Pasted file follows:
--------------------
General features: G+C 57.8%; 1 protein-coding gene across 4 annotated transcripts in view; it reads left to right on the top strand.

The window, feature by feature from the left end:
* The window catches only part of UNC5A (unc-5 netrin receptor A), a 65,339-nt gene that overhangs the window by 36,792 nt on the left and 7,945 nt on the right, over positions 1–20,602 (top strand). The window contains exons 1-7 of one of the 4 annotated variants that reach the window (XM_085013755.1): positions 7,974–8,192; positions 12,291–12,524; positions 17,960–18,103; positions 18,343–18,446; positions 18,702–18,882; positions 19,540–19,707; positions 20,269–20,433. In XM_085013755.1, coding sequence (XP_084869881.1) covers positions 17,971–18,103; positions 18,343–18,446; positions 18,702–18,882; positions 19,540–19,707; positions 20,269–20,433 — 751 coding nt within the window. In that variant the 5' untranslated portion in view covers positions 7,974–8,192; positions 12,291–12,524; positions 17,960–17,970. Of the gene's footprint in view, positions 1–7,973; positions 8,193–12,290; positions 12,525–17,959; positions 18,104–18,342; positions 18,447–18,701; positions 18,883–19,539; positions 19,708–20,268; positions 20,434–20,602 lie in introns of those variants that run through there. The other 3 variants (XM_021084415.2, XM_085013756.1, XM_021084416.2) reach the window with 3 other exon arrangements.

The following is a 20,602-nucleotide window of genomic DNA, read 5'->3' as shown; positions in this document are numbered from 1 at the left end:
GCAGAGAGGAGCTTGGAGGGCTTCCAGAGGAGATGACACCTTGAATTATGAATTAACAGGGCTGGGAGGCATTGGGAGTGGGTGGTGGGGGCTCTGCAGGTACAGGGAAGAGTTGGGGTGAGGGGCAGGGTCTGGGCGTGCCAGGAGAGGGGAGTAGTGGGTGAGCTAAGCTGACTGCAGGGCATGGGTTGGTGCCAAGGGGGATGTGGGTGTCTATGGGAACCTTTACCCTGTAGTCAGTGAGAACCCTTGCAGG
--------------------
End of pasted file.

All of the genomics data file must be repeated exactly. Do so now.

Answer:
General features: G+C 57.8%; 1 protein-coding gene across 4 annotated transcripts in view; it reads left to right on the top strand.

The window, feature by feature from the left end:
* The window catches only part of UNC5A (unc-5 netrin receptor A), a 65,339-nt gene that overhangs the window by 36,792 nt on the left and 7,945 nt on the right, over positions 1–20,602 (top strand). The window contains exons 1-7 of one of the 4 annotated variants that reach the window (XM_085013755.1): positions 7,974–8,192; positions 12,291–12,524; positions 17,960–18,103; positions 18,343–18,446; positions 18,702–18,882; positions 19,540–19,707; positions 20,269–20,433. In XM_085013755.1, coding sequence (XP_084869881.1) covers positions 17,971–18,103; positions 18,343–18,446; positions 18,702–18,882; positions 19,540–19,707; positions 20,269–20,433 — 751 coding nt within the window. In that variant the 5' untranslated portion in view covers positions 7,974–8,192; positions 12,291–12,524; positions 17,960–17,970. Of the gene's footprint in view, positions 1–7,973; positions 8,193–12,290; positions 12,525–17,959; positions 18,104–18,342; positions 18,447–18,701; positions 18,883–19,539; positions 19,708–20,268; positions 20,434–20,602 lie in introns of those variants that run through there. The other 3 variants (XM_021084415.2, XM_085013756.1, XM_021084416.2) reach the window with 3 other exon arrangements.

The following is a 20,602-nucleotide window of genomic DNA, read 5'->3' as shown; positions in this document are numbered from 1 at the left end:
GCAGAGAGGAGCTTGGAGGGCTTCCAGAGGAGATGACACCTTGAATTATGAATTAACAGGGCTGGGAGGCATTGGGAGTGGGTGGTGGGGGCTCTGCAGGTACAGGGAAGAGTTGGGGTGAGGGGCAGGGTCTGGGCGTGCCAGGAGAGGGGAGTAGTGGGTGAGCTAAGCTGACTGCAGGGCATGGGTTGGTGCCAAGGGGGATGTGGGTGTCTATGGGAACCTTTACCCTGTAGTCAGTGAGAACCCTTGCAGG